Every now and then a piece of technology comes along that bumps up the evolution of the Internet an extra notch. Hotmail did it for email, Google for searching and Skype for phone calls over the net. Quintura is a clever and well-executed application that may well grow to reach this ‘killer app’ status. The aim of the program is to make searching the web an easier and more intuitive process.
Quintura works by allowing you to type a search term then displaying a series of words related to that phrase that ‘float’ around the original term, then subsequently displaying further related terms whenever you roll over one of them – rather like a computerized stream of consciousness. All the while, the application is querying the search engine of your choice and displaying relevant search results in a panel on the right of the interface. This makes for a wonderfully original and logical way of browsing the web, especially if you’re interested in exploring all avenues of one particular topic, or aren’t completely sure what it is that you’re looking for. Once you’ve found a link to a site that you like the look of, you simply click the link and the page will open in a new browser window.
The process of searching the web in this way is a little unusual at first, rather like driving an automatic car when you’ve been used to a gear-stick. It feels very strange not to be able to enter additional keywords or perform boolean operations, plus the absence of an obvious ‘Back’ button is also a little unsettling. The melée of words that are flying all over the screen only serve to add to the confusion. But guess what? It actually works. Within a few minutes of surfing the web in this way you start to develop a feeling of liberation, and you can sit back and enjoy the view without having to worry about the traditional restrictive tools of search. It feels as if new areas of the web are opening up to you, as you continue to slide down the stream of consciousness. Backtracking seems cumbersome at first, but the fact that the search terms you’ve clicked on are highlighted in red means you can simply ‘unclick’ them to head back the trail of information.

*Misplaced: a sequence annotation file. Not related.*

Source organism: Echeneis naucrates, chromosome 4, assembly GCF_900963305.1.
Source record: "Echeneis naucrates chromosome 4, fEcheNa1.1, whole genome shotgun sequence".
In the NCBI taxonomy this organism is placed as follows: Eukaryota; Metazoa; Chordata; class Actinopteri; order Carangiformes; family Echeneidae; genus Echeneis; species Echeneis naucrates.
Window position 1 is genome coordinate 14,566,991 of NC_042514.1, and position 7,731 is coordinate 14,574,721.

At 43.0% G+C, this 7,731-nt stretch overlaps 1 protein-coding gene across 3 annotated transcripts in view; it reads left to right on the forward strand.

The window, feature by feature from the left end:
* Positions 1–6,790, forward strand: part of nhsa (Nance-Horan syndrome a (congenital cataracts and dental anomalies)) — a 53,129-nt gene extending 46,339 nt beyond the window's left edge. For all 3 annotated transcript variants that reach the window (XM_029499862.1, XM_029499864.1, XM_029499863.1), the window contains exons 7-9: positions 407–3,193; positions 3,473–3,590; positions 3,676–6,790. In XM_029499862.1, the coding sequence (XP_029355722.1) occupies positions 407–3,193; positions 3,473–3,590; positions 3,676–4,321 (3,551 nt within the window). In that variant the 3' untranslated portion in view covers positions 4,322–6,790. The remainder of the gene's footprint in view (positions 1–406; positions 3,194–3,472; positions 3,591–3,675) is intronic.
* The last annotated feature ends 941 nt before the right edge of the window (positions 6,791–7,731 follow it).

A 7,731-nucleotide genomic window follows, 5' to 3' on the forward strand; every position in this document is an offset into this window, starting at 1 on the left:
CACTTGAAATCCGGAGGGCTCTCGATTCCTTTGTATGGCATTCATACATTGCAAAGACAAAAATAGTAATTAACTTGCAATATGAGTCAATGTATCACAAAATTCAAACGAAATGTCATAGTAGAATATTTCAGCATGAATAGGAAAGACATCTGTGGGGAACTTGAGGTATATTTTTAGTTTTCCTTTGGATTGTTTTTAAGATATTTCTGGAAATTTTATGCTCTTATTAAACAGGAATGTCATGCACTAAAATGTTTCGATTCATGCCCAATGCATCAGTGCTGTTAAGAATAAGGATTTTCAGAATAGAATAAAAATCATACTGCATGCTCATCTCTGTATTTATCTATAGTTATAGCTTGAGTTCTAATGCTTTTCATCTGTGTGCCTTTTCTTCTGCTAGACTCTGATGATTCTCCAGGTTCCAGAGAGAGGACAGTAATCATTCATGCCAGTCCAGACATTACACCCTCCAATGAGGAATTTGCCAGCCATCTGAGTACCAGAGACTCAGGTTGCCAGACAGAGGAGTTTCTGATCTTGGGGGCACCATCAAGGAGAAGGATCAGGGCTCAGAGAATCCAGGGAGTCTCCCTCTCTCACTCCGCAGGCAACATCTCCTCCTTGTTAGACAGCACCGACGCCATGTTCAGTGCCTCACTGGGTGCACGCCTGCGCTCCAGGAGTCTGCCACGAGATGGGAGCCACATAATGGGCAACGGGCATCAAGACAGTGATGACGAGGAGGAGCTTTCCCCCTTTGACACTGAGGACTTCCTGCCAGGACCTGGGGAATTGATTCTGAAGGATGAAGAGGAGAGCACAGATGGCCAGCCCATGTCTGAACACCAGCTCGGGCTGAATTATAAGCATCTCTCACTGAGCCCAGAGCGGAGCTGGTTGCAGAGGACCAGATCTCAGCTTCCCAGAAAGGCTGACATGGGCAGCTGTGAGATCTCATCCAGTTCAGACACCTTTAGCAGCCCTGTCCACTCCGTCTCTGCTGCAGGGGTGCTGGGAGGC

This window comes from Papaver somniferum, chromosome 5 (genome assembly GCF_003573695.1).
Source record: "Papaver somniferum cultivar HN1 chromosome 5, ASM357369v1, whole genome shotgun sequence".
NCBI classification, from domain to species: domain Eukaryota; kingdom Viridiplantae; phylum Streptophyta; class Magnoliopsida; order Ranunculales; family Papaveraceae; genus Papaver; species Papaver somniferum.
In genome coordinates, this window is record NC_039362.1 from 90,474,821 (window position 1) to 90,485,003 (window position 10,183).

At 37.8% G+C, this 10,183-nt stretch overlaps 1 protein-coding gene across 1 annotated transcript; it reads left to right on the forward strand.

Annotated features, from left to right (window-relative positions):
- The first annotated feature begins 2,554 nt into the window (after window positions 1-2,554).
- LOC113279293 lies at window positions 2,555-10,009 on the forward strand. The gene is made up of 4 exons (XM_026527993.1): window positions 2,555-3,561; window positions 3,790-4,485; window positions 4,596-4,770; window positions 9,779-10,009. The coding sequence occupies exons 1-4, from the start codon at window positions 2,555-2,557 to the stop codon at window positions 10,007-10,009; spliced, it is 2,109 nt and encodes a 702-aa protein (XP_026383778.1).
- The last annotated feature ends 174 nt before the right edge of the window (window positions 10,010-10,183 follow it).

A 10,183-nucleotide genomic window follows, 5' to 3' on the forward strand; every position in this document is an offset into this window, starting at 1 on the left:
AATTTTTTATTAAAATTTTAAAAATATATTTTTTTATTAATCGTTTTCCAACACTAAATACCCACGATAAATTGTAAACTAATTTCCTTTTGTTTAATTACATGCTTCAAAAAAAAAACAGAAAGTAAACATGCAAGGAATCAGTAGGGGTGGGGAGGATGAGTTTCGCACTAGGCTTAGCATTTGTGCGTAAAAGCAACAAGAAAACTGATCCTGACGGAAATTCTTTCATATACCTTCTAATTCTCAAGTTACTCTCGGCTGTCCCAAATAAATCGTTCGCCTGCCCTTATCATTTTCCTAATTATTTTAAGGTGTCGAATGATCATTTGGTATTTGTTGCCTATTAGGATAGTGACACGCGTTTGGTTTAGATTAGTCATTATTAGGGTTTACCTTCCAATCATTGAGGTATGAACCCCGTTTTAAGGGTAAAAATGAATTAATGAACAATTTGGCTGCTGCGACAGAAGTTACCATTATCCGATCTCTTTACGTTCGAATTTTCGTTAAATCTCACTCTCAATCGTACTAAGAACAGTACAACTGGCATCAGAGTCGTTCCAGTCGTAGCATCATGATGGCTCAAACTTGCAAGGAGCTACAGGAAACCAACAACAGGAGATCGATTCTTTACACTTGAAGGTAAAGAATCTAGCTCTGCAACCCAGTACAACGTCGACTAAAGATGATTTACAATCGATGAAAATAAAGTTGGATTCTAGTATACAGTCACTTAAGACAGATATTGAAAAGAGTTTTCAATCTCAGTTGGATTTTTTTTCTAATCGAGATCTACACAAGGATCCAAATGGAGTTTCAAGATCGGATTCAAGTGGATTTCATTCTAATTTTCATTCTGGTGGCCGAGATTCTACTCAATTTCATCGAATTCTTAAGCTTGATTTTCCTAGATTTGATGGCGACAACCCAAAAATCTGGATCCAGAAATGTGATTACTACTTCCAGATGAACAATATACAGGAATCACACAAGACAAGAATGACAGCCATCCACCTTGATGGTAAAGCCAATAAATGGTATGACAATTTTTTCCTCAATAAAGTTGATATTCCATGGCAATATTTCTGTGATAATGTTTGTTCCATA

Although the program isn’t flourishing with features (it’s still only limited to searching Google, Google News, Yahoo!, and MSN), the few options that are present are very useful. For instance, if you’re not ready to be bombarded with a wave of different tangents from your original search term, you can alter the scope of the search using a simple scroll bar. The accuracy of the results can also be tweaked in the same way. If you’ve been pursuing a particularly interesting area of research, you can save your Quintura search with the click of a button, to come back to another time. One minor gripe we had with the interface was the absence of a Search window. Thus, whenever you want to make a new query you need to close down the search you’re doing and start a new one, with a ‘save current search’ prompt appearing every time. Perhaps this is just another of those search conventions you have to leave at the door when you use the program.
Ultimately, Quintura is a fascinating and original application, which delivers a geat research tool and moreover, gives rise to a completely new and immersive way of surfing the web. Just like the feeling I got the first time I used Google or downloaded Skype, I sense that using the Internet will not quite be the same again after installing this innovative program.